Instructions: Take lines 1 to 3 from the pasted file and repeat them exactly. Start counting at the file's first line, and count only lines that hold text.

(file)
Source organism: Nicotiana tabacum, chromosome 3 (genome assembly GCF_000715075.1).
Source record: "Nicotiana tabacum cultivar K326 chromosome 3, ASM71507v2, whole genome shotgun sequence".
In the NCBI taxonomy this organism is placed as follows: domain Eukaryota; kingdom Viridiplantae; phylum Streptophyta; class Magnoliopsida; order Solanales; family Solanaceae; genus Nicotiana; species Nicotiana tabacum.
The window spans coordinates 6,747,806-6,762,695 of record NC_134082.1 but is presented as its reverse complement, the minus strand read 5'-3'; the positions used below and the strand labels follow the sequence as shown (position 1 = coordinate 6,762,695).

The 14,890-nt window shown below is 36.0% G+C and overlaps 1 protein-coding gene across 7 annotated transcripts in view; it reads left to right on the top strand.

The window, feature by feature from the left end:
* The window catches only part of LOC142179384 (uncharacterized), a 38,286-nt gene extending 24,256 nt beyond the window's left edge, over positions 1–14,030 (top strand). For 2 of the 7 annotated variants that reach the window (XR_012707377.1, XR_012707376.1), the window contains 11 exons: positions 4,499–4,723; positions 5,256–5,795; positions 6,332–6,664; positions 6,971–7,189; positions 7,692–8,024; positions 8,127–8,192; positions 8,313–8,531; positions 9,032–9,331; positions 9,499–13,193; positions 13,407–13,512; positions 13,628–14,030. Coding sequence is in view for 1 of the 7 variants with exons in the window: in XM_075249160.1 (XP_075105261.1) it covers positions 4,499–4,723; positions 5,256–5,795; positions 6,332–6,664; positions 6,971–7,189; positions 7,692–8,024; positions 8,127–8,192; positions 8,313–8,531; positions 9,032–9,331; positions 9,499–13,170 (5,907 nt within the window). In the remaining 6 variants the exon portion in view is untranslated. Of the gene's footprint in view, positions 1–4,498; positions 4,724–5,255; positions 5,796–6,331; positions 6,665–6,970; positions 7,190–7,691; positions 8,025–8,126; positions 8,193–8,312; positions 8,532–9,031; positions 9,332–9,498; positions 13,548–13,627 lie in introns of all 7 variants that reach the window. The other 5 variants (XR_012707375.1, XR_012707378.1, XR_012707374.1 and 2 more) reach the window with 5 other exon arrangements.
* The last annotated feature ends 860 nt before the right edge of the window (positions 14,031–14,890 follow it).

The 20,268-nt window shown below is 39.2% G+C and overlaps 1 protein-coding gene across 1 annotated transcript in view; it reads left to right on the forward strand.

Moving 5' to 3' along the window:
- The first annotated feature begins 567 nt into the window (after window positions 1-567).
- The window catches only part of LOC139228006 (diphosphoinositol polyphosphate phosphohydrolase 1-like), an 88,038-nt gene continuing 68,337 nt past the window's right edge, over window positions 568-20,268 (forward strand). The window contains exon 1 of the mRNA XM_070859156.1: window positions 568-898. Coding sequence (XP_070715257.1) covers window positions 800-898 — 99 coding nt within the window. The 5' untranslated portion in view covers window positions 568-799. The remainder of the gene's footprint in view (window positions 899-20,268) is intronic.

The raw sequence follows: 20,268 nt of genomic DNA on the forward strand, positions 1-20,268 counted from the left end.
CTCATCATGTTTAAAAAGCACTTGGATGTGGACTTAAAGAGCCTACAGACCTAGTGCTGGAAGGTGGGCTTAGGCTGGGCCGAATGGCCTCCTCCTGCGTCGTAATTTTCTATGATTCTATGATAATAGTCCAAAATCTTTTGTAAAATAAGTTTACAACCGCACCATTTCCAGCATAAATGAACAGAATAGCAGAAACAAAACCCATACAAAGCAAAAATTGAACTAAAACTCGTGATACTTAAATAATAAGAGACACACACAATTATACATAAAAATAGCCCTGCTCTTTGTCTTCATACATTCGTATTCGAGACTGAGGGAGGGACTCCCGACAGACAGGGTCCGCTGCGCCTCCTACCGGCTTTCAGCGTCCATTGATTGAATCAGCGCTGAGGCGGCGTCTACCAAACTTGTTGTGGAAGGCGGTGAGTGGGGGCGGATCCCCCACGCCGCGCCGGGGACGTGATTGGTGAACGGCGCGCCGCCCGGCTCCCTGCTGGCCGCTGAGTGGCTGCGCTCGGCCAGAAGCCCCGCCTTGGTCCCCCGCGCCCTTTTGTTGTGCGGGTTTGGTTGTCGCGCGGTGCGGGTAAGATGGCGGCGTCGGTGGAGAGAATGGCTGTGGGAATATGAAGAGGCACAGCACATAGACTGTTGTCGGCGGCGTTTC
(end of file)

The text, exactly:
Source organism: Nicotiana tabacum, chromosome 3 (genome assembly GCF_000715075.1).
Source record: "Nicotiana tabacum cultivar K326 chromosome 3, ASM71507v2, whole genome shotgun sequence".
In the NCBI taxonomy this organism is placed as follows: domain Eukaryota; kingdom Viridiplantae; phylum Streptophyta; class Magnoliopsida; order Solanales; family Solanaceae; genus Nicotiana; species Nicotiana tabacum.